Manager of the AEAF Dark Horsey bookshop, Ken Bolton is a poet, art critic, and an editor and publisher. From Sydney, since 1982 he has lived in Adelaide. He produces the Little Esther books series and edited the magazines Otis Rush and Magic Sam. Literary publications include a Selected Poems (Penguin), and The Circus (2010), Untimely Meditations and At The Flash & At The Baci (all with Wakefield Press), and, more recently, A Whistled Bit Of Bop (Vagabond Press) and Sly Mongoose (Puncher & Watmann). Ken Bolton has also written a number of collaborative books of poetry, verse novellas etc with Melbourne writer John Jenkins. In 2000 he had a six month Australia Council residency in Rome. He edited Homage to John Forbes (Brandl & Schlesinger, 2002), a compendium of material on the poet. Art Writing, a selection of his art criticism pertaining to Adelaide, was published by the Contemporary Art Centre of South Australia in August 2009.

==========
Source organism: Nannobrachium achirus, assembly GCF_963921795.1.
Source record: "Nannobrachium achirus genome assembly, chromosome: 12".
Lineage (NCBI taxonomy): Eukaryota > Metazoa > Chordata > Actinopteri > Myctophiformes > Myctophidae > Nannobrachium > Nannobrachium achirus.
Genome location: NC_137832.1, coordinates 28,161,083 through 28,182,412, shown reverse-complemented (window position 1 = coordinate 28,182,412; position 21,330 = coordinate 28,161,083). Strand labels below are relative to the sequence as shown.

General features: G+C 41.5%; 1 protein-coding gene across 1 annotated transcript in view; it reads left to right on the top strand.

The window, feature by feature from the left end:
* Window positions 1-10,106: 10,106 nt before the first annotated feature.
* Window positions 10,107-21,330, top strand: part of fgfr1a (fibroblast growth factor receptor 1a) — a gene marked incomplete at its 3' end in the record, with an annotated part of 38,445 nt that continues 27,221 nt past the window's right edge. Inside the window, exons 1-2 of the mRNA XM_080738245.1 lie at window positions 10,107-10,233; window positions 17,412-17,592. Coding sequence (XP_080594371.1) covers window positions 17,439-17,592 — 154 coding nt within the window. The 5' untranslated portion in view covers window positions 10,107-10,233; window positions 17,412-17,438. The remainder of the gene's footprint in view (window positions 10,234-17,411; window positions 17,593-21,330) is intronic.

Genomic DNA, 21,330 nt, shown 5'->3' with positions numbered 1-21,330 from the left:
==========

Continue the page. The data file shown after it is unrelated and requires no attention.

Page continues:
For money (though not much money) Ken runs Dark Horsey Bookshop at the Australian Experimental Art Foundation.
He is interested in art theory and art history (in which he has lectured and tutored at various institutions), in continental philosophy and cultural studies - and in the innovative side of literature.
Ken Bolton's art criticism has appeared in many Adelaide publications (in Broadsheet, Otis Rush and regularly in the early 90s in The Advertiser). And he has published in Photofile, Art and Text, Art Monthly, Meanjin, in Agenda and Like and in Eyeline, and in magazines internationally. His current art writing, regularly updated, can be seen at critical-writing. Ken studied Fine Arts at Sydney University where he tutored for a time. He has taught in visual art or communications at: Wollongong Art School, Wollongong University; Flinders University; SA School of Art, Adelaide.
Ken won Melbourne University's Michel Wesley Wright Poetry Prize for 1990. His Two Poems - A Drawing of the Sky was shortlisted for the 1991 Victorian Premier's Award. Untimely Meditations was shortlisted for the NSW Premier's award in 1999. Most of his books since have been shortlisted for one Premier's prize or another.
There are a number of things he wishes to avoid in poetry (the cornily 'poetic', strong reliance on metaphor, and the supposedly ineffable and transcendent). More positively he writes to keep himself awake, and amused.
When that fails he knows where to find a good book.